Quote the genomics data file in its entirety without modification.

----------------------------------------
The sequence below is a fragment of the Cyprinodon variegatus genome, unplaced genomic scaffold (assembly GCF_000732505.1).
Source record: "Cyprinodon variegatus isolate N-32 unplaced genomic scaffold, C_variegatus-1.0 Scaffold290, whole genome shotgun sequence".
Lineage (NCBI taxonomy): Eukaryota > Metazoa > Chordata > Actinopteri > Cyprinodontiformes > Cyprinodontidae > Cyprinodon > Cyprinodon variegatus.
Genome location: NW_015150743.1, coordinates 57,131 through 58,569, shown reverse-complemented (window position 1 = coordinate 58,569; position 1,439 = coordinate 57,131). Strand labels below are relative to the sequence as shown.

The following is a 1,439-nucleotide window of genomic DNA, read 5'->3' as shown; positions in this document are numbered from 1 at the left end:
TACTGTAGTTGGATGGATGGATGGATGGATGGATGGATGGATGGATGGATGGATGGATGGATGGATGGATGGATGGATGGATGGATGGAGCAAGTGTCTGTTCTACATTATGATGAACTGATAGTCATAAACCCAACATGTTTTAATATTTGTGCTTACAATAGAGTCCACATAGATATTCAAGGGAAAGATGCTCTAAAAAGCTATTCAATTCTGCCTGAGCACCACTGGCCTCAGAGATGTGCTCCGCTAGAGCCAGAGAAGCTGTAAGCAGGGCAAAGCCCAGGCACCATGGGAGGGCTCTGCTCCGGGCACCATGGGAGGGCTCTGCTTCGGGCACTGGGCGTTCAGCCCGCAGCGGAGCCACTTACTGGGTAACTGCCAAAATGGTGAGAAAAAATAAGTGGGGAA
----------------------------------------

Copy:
The sequence below is a fragment of the Cyprinodon variegatus genome, unplaced genomic scaffold (assembly GCF_000732505.1).
Source record: "Cyprinodon variegatus isolate N-32 unplaced genomic scaffold, C_variegatus-1.0 Scaffold290, whole genome shotgun sequence".
Lineage (NCBI taxonomy): Eukaryota > Metazoa > Chordata > Actinopteri > Cyprinodontiformes > Cyprinodontidae > Cyprinodon > Cyprinodon variegatus.
Genome location: NW_015150743.1, coordinates 57,131 through 58,569, shown reverse-complemented (window position 1 = coordinate 58,569; position 1,439 = coordinate 57,131). Strand labels below are relative to the sequence as shown.

The following is a 1,439-nucleotide window of genomic DNA, read 5'->3' as shown; positions in this document are numbered from 1 at the left end:
TACTGTAGTTGGATGGATGGATGGATGGATGGATGGATGGATGGATGGATGGATGGATGGATGGATGGATGGATGGATGGATGGATGGAGCAAGTGTCTGTTCTACATTATGATGAACTGATAGTCATAAACCCAACATGTTTTAATATTTGTGCTTACAATAGAGTCCACATAGATATTCAAGGGAAAGATGCTCTAAAAAGCTATTCAATTCTGCCTGAGCACCACTGGCCTCAGAGATGTGCTCCGCTAGAGCCAGAGAAGCTGTAAGCAGGGCAAAGCCCAGGCACCATGGGAGGGCTCTGCTCCGGGCACCATGGGAGGGCTCTGCTTCGGGCACTGGGCGTTCAGCCCGCAGCGGAGCCACTTACTGGGTAACTGCCAAAATGGTGAGAAAAAATAAGTGGGGAA